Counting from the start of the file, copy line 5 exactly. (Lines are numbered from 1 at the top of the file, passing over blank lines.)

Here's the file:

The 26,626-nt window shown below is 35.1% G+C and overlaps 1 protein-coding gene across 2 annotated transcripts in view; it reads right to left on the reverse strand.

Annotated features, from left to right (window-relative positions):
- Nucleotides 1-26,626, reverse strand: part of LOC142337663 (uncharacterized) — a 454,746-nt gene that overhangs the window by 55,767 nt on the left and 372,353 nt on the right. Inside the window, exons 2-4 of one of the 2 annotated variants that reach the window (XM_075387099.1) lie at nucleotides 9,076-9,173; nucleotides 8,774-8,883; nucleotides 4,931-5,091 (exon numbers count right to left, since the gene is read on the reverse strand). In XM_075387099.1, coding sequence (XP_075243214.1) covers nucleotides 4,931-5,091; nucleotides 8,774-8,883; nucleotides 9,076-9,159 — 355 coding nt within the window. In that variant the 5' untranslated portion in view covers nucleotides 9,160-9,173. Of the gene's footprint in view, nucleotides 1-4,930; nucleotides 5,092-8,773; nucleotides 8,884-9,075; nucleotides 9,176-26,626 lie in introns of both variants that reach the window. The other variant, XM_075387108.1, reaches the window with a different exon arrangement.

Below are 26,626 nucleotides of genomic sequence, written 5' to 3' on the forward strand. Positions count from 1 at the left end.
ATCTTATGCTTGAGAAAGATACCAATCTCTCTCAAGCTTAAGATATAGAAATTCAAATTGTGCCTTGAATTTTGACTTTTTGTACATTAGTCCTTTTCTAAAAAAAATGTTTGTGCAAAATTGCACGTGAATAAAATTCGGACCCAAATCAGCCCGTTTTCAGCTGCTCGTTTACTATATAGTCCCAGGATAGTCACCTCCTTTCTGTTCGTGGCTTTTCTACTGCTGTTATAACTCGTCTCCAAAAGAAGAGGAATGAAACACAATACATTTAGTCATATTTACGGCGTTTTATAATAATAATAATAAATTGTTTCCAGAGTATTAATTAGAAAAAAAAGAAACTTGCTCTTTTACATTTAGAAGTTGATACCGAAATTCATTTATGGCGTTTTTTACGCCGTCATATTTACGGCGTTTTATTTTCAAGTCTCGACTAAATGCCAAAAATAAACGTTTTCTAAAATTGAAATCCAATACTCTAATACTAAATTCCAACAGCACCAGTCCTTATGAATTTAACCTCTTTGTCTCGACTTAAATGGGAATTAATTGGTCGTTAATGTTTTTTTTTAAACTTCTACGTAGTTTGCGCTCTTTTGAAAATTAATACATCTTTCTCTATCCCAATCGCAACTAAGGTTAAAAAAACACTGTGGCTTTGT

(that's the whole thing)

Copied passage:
ATCTTATGCTTGAGAAAGATACCAATCTCTCTCAAGCTTAAGATATAGAAATTCAAATTGTGCCTTGAATTTTGACTTTTTGTACATTAGTCCTTTTCTAAAAAAAATGTTTGTGCAAAATTGCACGTGAATAAAATTCGGACCCAAATCAGCCCGTTTTCAGCTGCTCGTTTACTATATAGTCCCAGGATAGTCACCTCCTTTCTGTTCGTGGCTTTTCTACTGCTGTTATAACTCGTCTCCAAAAGAAGAGGAATGAAACACAATACATTTAGTCATATTTACGGCGTTTTATAATAATAATAATAAATTGTTTCCAGAGTATTAATTAGAAAAAAAAGAAACTTGCTCTTTTACATTTAGAAGTTGATACCGAAATTCATTTATGGCGTTTTTTACGCCGTCATATTTACGGCGTTTTATTTTCAAGTCTCGACTAAATGCCAAAAATAAACGTTTTCTAAAATTGAAATCCAATACTCTAATACTAAATTCCAACAGCACCAGTCCTTATGAATTTAACCTCTTTGTCTCGACTTAAATGGGAATTAATTGGTCGTTAATGTTTTTTTTTAAACTTCTACGTAGTTTGCGCTCTTTTGAAAATTAATACATCTTTCTCTATCCCAATCGCAACTAAGGTTAAAAAAACACTGTGGCTTTGT